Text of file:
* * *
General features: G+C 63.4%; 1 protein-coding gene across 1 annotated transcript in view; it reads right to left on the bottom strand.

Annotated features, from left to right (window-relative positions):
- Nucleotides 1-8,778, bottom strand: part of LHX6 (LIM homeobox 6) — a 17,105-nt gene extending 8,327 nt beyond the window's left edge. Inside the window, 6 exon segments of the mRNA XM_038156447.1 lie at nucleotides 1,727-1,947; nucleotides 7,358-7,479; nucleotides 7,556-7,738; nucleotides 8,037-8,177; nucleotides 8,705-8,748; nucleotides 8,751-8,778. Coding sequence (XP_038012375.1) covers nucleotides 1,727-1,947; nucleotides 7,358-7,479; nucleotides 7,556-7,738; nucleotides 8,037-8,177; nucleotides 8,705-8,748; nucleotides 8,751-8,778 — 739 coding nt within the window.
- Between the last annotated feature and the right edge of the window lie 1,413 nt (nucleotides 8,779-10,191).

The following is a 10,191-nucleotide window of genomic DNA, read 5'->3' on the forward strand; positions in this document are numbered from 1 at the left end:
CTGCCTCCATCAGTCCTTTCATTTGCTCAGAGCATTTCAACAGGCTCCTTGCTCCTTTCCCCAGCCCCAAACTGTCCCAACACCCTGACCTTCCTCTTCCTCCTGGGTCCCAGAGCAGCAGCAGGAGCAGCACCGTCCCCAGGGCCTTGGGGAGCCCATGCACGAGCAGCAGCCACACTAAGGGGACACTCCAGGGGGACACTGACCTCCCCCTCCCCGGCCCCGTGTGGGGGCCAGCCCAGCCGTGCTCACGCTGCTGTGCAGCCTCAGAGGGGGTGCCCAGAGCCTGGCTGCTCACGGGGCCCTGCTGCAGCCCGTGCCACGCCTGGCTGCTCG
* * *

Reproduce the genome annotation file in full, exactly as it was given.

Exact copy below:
General features: G+C 63.4%; 1 protein-coding gene across 1 annotated transcript in view; it reads right to left on the bottom strand.

Annotated features, from left to right (window-relative positions):
- Nucleotides 1-8,778, bottom strand: part of LHX6 (LIM homeobox 6) — a 17,105-nt gene extending 8,327 nt beyond the window's left edge. Inside the window, 6 exon segments of the mRNA XM_038156447.1 lie at nucleotides 1,727-1,947; nucleotides 7,358-7,479; nucleotides 7,556-7,738; nucleotides 8,037-8,177; nucleotides 8,705-8,748; nucleotides 8,751-8,778. Coding sequence (XP_038012375.1) covers nucleotides 1,727-1,947; nucleotides 7,358-7,479; nucleotides 7,556-7,738; nucleotides 8,037-8,177; nucleotides 8,705-8,748; nucleotides 8,751-8,778 — 739 coding nt within the window.
- Between the last annotated feature and the right edge of the window lie 1,413 nt (nucleotides 8,779-10,191).

The following is a 10,191-nucleotide window of genomic DNA, read 5'->3' on the forward strand; positions in this document are numbered from 1 at the left end:
CTGCCTCCATCAGTCCTTTCATTTGCTCAGAGCATTTCAACAGGCTCCTTGCTCCTTTCCCCAGCCCCAAACTGTCCCAACACCCTGACCTTCCTCTTCCTCCTGGGTCCCAGAGCAGCAGCAGGAGCAGCACCGTCCCCAGGGCCTTGGGGAGCCCATGCACGAGCAGCAGCCACACTAAGGGGACACTCCAGGGGGACACTGACCTCCCCCTCCCCGGCCCCGTGTGGGGGCCAGCCCAGCCGTGCTCACGCTGCTGTGCAGCCTCAGAGGGGGTGCCCAGAGCCTGGCTGCTCACGGGGCCCTGCTGCAGCCCGTGCCACGCCTGGCTGCTCG